Back in 2003, I and about 83% of my friends worked at a hotel in the middle of Nowhere, CT. A Minnesota based chain had thrown a franchise out in the woods in hopes of catching some of casino cast-offs on their search for reasonably priced accommodations. I was young and this was my first full-time job, so I learned a lot about how the working world works. I also learned that I can do 7 revolutions in an industrial dryer, but that’s a story for another time.
This story is the Ballad of Bayou Rick.
One night I came into work around 11pm and I was greeted with cries of “Oh my god, you missed it! Bayou Rick brought down seafood pie!” I was unperturbed by this, because not taking seafood pie from strange men named Bayou Rick is one of the first items on my Self Care Action plan.
Bayou Rick soon became a fixture of the front desk as he had a rolling weekly reservation, which is a nice way of saying he lived at the hotel. Usually, when a guest doesn’t have a credit card on file, we’d take cash payment for the room upfront, but the manager let Rick slide a little, because she was easily duped by free seafood. Plus, it’s not like we could throw his wife and mother out on the street. They seemed so nice!
There was something off about Bayou Rick, but I couldn’t quite place it. He was pleasant and gave everyone free food, but I didn’t trust him. Neither did my buddy Andy, who hated seafood, making him immune to aquatic bribery.
More importantly, Andy worked second shift, making him privy to the fact that the reason Rick’s family “seemed” nice is because no one ever saw them. Ever. No one saw them check in, no one saw them get coffee, no one saw them leave. The manager of the hotel was content to think that this was because Rick’s mother couldn’t walk well and his wife had some kind of chronic fatigue, but that doesn’t explain why they never used the one elevator in the place—the elevator that puts you right next to the front desk.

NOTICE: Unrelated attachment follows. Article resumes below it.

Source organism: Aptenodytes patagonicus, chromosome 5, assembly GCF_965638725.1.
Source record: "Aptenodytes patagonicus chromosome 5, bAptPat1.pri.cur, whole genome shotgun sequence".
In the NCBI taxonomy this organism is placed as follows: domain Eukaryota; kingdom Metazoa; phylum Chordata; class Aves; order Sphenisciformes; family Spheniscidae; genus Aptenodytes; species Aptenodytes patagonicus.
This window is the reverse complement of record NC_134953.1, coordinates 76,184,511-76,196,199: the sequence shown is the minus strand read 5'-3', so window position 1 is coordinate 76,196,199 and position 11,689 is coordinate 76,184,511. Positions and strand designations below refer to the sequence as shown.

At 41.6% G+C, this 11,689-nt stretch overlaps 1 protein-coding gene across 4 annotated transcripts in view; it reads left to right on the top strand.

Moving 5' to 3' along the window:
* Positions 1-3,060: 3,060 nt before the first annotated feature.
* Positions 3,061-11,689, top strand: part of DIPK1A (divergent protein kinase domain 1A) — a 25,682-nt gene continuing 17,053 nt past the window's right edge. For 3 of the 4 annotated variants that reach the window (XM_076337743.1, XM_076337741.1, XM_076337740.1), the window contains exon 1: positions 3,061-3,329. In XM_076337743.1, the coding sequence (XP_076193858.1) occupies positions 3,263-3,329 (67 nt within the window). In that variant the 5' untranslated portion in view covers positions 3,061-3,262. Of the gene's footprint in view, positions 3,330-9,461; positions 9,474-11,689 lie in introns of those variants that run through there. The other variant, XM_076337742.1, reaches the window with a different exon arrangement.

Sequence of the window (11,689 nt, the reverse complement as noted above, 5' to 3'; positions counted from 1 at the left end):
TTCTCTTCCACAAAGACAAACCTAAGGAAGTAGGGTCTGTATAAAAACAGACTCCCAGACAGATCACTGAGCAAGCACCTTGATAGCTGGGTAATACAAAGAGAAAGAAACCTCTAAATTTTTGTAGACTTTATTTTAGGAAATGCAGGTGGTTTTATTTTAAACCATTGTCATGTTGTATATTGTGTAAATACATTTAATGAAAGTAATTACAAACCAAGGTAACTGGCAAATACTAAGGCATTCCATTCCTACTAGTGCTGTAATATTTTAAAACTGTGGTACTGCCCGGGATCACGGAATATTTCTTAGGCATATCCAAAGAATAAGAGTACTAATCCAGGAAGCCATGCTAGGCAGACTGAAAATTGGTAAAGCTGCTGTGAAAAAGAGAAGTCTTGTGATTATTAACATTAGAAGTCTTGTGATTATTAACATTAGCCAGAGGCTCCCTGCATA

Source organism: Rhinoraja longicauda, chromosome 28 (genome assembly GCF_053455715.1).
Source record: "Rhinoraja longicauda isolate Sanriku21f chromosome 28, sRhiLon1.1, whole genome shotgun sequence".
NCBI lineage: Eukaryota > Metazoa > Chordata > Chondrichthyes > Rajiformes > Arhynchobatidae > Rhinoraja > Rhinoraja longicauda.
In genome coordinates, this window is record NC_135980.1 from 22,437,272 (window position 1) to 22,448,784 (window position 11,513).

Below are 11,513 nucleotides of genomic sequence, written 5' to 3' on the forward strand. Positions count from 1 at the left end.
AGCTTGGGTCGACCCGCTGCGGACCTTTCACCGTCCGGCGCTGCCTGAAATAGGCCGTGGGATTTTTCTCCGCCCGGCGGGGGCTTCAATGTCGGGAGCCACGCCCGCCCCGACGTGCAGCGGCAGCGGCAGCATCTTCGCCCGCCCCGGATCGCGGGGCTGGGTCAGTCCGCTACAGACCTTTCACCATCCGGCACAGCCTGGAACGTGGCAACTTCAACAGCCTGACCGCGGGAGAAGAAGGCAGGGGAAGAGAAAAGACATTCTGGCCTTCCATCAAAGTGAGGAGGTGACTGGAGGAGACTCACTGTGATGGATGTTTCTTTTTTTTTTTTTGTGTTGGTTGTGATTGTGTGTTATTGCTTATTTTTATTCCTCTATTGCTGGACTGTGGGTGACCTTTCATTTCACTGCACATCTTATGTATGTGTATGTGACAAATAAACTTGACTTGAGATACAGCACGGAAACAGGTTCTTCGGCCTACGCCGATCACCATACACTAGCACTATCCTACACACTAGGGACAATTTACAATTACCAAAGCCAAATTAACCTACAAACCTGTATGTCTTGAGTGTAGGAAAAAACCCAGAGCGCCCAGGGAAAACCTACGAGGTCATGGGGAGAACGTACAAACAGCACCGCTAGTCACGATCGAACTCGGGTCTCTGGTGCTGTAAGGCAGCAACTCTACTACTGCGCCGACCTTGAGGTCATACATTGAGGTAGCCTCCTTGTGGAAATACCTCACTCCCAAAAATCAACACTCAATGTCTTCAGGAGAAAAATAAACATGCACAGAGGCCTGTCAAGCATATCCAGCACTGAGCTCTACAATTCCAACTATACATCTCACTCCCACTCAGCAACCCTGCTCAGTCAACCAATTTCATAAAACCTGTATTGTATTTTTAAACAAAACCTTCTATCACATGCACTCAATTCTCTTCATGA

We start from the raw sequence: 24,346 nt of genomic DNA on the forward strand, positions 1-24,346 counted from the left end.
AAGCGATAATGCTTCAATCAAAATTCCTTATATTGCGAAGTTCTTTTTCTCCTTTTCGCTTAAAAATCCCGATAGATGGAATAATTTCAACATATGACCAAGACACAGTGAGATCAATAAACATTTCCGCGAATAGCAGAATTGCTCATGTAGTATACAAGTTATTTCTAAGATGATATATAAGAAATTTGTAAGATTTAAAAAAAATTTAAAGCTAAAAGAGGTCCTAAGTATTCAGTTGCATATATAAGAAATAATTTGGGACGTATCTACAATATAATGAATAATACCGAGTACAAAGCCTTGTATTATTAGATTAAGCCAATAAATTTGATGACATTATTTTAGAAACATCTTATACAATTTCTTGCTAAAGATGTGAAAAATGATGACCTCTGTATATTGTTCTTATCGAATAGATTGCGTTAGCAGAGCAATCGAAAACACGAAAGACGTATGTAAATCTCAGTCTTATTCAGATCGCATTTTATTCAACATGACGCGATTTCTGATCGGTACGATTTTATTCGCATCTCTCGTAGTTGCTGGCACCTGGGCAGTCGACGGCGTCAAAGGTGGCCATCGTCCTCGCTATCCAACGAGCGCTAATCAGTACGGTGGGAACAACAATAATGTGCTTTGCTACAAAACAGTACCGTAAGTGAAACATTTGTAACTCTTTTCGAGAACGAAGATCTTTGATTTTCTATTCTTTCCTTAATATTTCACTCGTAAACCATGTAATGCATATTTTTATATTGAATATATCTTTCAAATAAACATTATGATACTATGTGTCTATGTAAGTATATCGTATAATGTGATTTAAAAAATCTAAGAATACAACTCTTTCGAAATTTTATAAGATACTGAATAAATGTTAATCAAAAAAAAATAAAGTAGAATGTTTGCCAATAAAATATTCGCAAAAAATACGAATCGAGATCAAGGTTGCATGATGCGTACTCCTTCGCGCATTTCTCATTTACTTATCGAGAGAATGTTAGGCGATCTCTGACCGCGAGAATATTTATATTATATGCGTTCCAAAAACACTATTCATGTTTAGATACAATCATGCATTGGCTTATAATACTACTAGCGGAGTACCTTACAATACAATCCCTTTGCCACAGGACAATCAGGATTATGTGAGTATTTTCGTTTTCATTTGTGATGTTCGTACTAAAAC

Everyone—management excluded—caught onto this fairly quickly, though Rick kept up the façade even when he wasn’t keeping up with his payments. But a hunch will only take you so far; we needed proof that Rick was full of shit.
One night, he literally handed it to us. Andy and I were at the desk, the transition from second shift to third shift marked by the front desk appearance of a boombox playing Darkthrone, my preferred method of announcing that my reign as Night Auditor had begun. Rick came down to chat, heard “Kathaarian Life Code” and said something to the effect of “Oh man, my wife likes all this shit too. You should see her artwork, it’s like this crazy, sick shit. I’ll go print some of it.” With that, Bayou Rick ventured over to the computer in the lobby, printed out two pieces of artwork and brought them over to the desk. They were impressive, but they were also the covers of the first Danzig album and Slayer’s Divine Intervention. They were skilled recreations, sure, but they weren’t original. Rick was a little taken aback that the long haired kid at the front desk listening to Darkthrone would recognize a Slayer album cover, so he quickly wrapped up the conversation and went upstairs.
This is when Andy made the killing blow.
“He tore the URL off of these sheets.” Andy said, pointing to the frayed edges of the papers “What are the chances that he just threw them in the garbage over there?”
The chances were very good. Rick hadn’t even crumpled them, just folded them once and threw them in an empty wastepaper basket. Following this discovery to its logical conclusion, we were led to the website of a bright and cheery college student who had drawn some metal album covers for her boyfriend. A boyfriend that—unless the pictures of him were taken 200 pounds and 20 years ago—was not Rick.
The important thing about knowledge is how you put it to use. In this case, we decided to put it to use by making this woman’s website the first thing that popped up when you opened the web browser. I was not there when Rick opened it, but I know it was still the homepage when I came in the next night and I know that Rick left the front desk before I came because if he saw me, he’d “break my scrawny neck and throw him through the window.” I have no idea why he didn’t hate Andy too, but I assume it’s because my body is very throwable and I sign my work like a Batman villain.
This threat eventually riddled its way to my manager, who assured me that she would give Rick a stern talking to and maybe even ask for the $500 he owed the hotel. She must’ve really did a number on him too, because I got a half-hearted apology in which my transgression was never acknowledged (I was hoping for “I’m sorry I said I was going to kill you because you and your friend proved that I don’t actually have a wife.”) and Bayou Rick skipped out on the bill. He’s not welcome back to an AmericInn until he settles up.